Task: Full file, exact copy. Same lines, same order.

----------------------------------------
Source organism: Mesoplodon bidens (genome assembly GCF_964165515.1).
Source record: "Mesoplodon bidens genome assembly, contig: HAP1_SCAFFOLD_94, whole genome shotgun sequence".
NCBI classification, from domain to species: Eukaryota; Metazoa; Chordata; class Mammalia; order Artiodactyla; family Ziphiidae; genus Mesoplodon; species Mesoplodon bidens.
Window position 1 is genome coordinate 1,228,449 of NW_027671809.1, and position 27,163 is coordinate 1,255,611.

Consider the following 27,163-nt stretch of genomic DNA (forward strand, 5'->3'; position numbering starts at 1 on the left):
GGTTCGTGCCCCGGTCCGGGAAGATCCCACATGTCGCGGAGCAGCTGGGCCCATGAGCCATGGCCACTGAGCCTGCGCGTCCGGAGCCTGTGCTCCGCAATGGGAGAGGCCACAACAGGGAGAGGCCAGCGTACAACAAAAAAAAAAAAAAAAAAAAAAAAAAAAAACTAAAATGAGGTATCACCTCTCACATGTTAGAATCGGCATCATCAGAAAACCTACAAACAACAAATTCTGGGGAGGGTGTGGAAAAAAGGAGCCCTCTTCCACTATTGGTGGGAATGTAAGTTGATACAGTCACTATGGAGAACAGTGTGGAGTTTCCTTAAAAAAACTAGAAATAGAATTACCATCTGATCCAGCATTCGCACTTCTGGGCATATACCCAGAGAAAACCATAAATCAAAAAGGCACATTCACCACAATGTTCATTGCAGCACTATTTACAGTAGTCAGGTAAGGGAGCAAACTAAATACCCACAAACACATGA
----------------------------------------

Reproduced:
Source organism: Mesoplodon bidens (genome assembly GCF_964165515.1).
Source record: "Mesoplodon bidens genome assembly, contig: HAP1_SCAFFOLD_94, whole genome shotgun sequence".
NCBI classification, from domain to species: Eukaryota; Metazoa; Chordata; class Mammalia; order Artiodactyla; family Ziphiidae; genus Mesoplodon; species Mesoplodon bidens.
Window position 1 is genome coordinate 1,228,449 of NW_027671809.1, and position 27,163 is coordinate 1,255,611.

Consider the following 27,163-nt stretch of genomic DNA (forward strand, 5'->3'; position numbering starts at 1 on the left):
GGTTCGTGCCCCGGTCCGGGAAGATCCCACATGTCGCGGAGCAGCTGGGCCCATGAGCCATGGCCACTGAGCCTGCGCGTCCGGAGCCTGTGCTCCGCAATGGGAGAGGCCACAACAGGGAGAGGCCAGCGTACAACAAAAAAAAAAAAAAAAAAAAAAAAAAAAAACTAAAATGAGGTATCACCTCTCACATGTTAGAATCGGCATCATCAGAAAACCTACAAACAACAAATTCTGGGGAGGGTGTGGAAAAAAGGAGCCCTCTTCCACTATTGGTGGGAATGTAAGTTGATACAGTCACTATGGAGAACAGTGTGGAGTTTCCTTAAAAAAACTAGAAATAGAATTACCATCTGATCCAGCATTCGCACTTCTGGGCATATACCCAGAGAAAACCATAAATCAAAAAGGCACATTCACCACAATGTTCATTGCAGCACTATTTACAGTAGTCAGGTAAGGGAGCAAACTAAATACCCACAAACACATGA